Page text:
We tell a lot of e-commerce clients that if you’re not going to A/B split test, at least copy Amazon… I have a similar stance on design. If you’re not going to hire an amazing web development and design agency (like us, amiright?) then there are roughly two things you should keep in mind:
- Keep it simple
- What is Apple doing? (I’m only half kidding; you’ll see why.)
So what is Apple doing? Let’s take a look at what I consider one of the best product pages online right now. The product page for the Macbook Air:
My favorite thing about this page is that the call to action (CTA). The little blue “Buy Now” button in the upper right sticks out like a sore thumb, but it doesn’t break the design language of the page in the process. They tastefully drew attention to it by making it the most extreme iteration of their design language.
The button is completely in line with the overall design language, it’s just been turned up to eleven.
- It has the most drastic rounded corners.
- It’s the brightest and largest concentration of the page’s highlight color.
- It anchors the site navigation of this area on Apple.com by placing it last punctuating it with the bright blue button background gradient. (When you’re making a list and want something to stand out, always put it first or last.)
- It doesn’t look out of place, but there isn’t anything else on the page that looks like it, or more importantly, that competes with it. This is the big one – your CTA should be the most extreme example of your design language, but it shouldn’t look like it came from another site.
One great way to test your CTA’s visibility is the ten foot test. The literal version of this to step back from your monitor 10 feet and see what you can still deduce about the content of your page. Of course, the fake version is to just zoom out your browser a few steps:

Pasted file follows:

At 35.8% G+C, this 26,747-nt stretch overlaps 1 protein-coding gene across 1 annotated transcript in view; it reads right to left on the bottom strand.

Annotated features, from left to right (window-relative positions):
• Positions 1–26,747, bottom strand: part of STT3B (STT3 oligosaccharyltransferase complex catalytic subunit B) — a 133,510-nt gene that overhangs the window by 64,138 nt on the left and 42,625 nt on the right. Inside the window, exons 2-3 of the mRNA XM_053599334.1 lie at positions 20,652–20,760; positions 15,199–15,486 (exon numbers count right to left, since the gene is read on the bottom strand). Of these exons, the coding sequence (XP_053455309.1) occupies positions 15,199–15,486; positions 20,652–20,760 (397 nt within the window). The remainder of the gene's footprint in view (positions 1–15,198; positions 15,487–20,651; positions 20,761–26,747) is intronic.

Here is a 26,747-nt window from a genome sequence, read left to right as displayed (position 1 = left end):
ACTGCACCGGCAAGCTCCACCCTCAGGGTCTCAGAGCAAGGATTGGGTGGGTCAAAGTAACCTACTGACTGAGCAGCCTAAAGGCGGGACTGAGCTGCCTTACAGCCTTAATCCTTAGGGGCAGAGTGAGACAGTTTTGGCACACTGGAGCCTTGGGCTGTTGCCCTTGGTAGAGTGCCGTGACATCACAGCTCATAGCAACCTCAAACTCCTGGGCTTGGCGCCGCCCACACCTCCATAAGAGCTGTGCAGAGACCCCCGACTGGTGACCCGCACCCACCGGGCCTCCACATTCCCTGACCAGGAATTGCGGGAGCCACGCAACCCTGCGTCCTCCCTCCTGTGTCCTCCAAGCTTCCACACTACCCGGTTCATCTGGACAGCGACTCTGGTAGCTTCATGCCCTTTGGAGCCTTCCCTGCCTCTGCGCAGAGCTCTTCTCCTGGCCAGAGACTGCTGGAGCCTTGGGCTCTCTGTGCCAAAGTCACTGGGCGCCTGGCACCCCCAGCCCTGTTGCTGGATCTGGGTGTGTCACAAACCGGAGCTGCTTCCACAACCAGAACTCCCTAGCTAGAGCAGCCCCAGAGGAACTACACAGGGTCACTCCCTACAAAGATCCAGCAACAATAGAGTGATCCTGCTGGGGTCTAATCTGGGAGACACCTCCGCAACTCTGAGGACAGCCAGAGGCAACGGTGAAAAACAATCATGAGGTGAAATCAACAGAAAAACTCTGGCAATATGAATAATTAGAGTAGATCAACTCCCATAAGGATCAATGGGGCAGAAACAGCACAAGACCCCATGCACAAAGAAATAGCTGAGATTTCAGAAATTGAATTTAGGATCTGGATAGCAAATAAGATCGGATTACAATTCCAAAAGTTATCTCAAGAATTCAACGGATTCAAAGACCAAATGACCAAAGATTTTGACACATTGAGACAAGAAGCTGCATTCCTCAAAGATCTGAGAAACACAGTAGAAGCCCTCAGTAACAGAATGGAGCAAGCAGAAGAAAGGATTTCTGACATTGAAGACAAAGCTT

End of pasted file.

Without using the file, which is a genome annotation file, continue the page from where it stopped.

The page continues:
You can still read the main title of the page, “The Macbook Air”. Great. You can’t make out much of the other text unless you’re eagle-eyed and even then the vast majority of it is still unintelligible, but that’s OK. One other thing above the fold (not that there’s a fold :) does still stick out, though. It’s that little bright blue button in the top right. You can’t tell what it says, but you still know it’s important.
And back to my earlier note about putting things at the front or back of lists when you think they’re the most important; you’ll notice the first item on that sub navigation list is Design. I’m shocked I tell you… just SHOCKED.
As usual, Apple’s page layouts are a master class in how to get the response you want from your audience. (Not that they never miss, they still can’t seem to make a mouse I care to use for more than about 20 minutes.)